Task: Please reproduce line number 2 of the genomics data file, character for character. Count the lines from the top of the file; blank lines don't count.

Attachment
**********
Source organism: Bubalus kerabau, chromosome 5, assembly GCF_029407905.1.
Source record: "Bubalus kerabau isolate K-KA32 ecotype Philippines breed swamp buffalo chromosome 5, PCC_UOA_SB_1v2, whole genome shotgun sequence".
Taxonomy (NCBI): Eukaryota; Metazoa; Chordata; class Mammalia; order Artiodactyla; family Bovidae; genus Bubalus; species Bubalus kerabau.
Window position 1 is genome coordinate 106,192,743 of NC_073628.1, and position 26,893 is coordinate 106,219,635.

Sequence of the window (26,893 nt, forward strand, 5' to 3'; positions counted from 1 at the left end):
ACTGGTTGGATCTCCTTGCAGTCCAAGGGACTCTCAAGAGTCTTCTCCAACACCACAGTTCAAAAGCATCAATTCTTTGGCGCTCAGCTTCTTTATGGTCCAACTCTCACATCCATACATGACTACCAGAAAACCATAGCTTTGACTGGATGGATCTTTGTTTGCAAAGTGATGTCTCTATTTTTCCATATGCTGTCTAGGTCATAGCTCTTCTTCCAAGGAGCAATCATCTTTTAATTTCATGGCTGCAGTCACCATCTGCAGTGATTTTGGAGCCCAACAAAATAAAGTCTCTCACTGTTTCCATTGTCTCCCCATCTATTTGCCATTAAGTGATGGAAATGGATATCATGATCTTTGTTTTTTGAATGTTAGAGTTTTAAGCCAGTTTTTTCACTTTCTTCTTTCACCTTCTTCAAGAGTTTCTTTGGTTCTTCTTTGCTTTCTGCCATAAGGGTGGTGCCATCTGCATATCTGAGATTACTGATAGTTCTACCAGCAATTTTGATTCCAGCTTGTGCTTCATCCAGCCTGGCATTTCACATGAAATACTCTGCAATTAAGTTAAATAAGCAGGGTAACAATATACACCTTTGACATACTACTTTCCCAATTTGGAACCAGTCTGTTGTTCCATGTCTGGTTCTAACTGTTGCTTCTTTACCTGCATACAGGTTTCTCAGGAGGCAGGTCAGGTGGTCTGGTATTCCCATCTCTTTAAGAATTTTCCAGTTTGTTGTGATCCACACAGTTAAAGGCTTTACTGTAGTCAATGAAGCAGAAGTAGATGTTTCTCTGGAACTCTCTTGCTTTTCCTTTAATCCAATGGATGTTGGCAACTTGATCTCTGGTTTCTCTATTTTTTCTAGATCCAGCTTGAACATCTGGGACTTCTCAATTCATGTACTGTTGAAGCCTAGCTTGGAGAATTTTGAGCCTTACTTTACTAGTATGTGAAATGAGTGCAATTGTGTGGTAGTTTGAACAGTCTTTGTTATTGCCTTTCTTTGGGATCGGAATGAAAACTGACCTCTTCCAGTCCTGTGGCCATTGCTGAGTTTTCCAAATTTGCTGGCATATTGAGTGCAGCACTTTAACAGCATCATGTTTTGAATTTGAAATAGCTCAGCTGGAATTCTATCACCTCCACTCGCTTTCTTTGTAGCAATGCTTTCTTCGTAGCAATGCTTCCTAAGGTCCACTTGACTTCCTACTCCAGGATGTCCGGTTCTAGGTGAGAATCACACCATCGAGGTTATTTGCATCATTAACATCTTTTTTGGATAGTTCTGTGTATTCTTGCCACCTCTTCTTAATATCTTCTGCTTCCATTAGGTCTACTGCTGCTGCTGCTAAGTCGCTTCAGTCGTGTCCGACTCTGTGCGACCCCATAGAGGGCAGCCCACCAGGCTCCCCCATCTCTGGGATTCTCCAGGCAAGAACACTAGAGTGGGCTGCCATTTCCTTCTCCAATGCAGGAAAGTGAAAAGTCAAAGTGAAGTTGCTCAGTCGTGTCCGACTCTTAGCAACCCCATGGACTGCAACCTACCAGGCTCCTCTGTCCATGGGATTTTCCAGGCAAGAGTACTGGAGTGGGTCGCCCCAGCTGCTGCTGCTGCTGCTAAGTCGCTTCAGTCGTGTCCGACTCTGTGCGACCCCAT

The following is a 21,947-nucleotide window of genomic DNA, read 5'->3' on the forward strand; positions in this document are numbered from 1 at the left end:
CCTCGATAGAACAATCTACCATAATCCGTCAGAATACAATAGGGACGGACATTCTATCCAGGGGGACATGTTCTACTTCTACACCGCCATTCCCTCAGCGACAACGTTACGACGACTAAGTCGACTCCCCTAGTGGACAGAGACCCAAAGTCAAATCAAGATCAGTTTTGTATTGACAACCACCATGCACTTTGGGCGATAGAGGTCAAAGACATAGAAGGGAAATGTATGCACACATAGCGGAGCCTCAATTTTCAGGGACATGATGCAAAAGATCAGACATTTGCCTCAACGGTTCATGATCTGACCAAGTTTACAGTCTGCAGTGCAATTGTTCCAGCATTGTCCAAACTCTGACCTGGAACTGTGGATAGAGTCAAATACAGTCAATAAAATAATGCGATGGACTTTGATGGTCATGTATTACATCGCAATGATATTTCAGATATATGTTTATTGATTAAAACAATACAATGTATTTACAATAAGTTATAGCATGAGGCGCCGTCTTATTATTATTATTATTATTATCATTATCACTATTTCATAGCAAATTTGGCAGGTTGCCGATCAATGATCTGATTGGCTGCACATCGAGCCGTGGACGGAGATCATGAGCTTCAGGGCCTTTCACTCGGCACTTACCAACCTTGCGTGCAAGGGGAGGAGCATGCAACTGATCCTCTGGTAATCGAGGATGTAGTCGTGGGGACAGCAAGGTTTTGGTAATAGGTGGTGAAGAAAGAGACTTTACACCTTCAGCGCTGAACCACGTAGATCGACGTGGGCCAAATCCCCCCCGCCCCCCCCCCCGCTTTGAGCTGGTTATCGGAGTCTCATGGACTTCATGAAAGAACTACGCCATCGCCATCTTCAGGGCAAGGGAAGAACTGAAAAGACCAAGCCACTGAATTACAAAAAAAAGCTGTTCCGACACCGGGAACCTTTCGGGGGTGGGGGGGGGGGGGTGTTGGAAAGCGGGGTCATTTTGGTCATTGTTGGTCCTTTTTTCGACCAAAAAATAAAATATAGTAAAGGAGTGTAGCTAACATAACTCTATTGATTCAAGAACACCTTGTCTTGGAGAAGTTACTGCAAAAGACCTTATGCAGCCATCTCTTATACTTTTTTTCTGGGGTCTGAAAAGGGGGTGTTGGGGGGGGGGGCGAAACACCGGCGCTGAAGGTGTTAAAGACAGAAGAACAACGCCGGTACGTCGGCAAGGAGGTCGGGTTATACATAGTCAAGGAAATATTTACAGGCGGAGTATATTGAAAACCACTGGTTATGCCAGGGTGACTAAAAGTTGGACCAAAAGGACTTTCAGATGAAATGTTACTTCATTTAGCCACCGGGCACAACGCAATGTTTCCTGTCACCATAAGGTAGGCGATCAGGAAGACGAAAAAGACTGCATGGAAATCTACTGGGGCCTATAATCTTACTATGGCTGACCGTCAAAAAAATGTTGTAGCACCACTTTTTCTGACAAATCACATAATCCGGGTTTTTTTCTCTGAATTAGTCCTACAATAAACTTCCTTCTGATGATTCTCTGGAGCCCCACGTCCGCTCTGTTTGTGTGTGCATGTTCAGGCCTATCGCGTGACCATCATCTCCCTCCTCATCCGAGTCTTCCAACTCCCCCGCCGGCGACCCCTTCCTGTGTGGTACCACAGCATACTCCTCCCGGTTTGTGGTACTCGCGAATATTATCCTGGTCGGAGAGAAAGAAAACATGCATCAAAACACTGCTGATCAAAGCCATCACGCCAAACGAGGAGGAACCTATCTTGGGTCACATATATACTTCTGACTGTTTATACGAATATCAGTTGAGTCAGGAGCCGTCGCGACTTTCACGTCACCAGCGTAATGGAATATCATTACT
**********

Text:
Source record: "Bubalus kerabau isolate K-KA32 ecotype Philippines breed swamp buffalo chromosome 5, PCC_UOA_SB_1v2, whole genome shotgun sequence".